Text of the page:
The concept of a “microbiome” is increasingly well-embedded in our scientific understanding, not just of soil communities, but also in other areas such as medicine. Driven forward by community-level genetic techniques, a deeper knowledge of microbial communities is shaping our understanding of how interventions affect the balance of organisms in a system, and is revealing links between microbial communities and ecosystem function. However, microbes are not the only inhabitants of soil. Communities of larger organisms – soil meso- and macro-fauna – inhabit the same world, but interact with it at different scales and timescales. This makes them potentially valuable indicators of a different set of soil conditions and functions than those revealed by microbes. This conference aims to showcase innovative approaches to exploring the soil macrobiome, revealing what it can tell us about soil conditions and function.
The Association of Applied Biologists Soil Biology Special Interest Group was established in 2017 to bring together expertise in soil biology from a wide variety of disciplines and backgrounds, including soil scientists, ecologists, taxonomists, agronomists, microbiologists, entomologists and agriculturalists. It aims to disseminate the latest advances in soil biology, showcase how state-of-the-art techniques can develop our knowledge of the soil community, and to explore human impacts on soil life and its function.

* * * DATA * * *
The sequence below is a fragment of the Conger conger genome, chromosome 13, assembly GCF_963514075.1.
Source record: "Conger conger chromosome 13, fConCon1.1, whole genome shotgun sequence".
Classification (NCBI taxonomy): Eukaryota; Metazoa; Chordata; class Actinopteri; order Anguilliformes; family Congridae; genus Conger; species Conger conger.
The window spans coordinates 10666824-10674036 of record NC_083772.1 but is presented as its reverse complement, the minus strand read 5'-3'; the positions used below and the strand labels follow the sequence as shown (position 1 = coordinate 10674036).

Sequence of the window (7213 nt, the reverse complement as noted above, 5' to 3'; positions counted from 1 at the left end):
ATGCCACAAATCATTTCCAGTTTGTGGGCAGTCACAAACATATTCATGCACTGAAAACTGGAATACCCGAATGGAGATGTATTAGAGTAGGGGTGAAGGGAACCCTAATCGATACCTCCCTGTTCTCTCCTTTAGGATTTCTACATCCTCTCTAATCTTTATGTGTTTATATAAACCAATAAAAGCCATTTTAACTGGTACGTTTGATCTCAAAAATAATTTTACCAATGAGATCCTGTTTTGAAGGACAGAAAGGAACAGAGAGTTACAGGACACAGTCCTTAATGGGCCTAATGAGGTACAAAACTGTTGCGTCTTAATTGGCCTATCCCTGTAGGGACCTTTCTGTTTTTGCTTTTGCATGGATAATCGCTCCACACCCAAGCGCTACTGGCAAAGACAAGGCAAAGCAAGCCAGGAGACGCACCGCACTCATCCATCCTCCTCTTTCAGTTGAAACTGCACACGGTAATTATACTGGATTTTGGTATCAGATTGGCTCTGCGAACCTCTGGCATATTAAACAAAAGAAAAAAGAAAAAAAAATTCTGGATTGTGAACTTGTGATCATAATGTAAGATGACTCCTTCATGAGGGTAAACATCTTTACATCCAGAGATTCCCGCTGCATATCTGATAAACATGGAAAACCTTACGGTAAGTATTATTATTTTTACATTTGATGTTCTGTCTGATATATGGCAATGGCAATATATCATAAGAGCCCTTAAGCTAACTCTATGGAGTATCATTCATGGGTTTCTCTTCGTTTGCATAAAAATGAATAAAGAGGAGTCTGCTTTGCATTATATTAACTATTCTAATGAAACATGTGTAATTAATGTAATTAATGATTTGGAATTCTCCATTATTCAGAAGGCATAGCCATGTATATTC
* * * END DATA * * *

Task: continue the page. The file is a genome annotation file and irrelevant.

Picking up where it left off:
This conference follow the inaugural conference in April 2017, and will be part of a programme of annual “Advances” conferences each exploring a topic of increasing importance in soil biology. Offers of oral presentations and posters are welcome from all groups who are working on any aspect of soil biology, but contributions are particularly welcome which include consideration of communities of non-microbial soil organisms, or interactions between microbes and larger soil fauna.
The conferences will also include a “forward look” session on a topic of potential future importance. This session in the 2018 conference aims to consider the flow of energy through soil food webs in agroecosystems, and the implications of this for wider ecosystem function.
Emma Sherlock (Curator of Annelids at the Natural History Museum, London)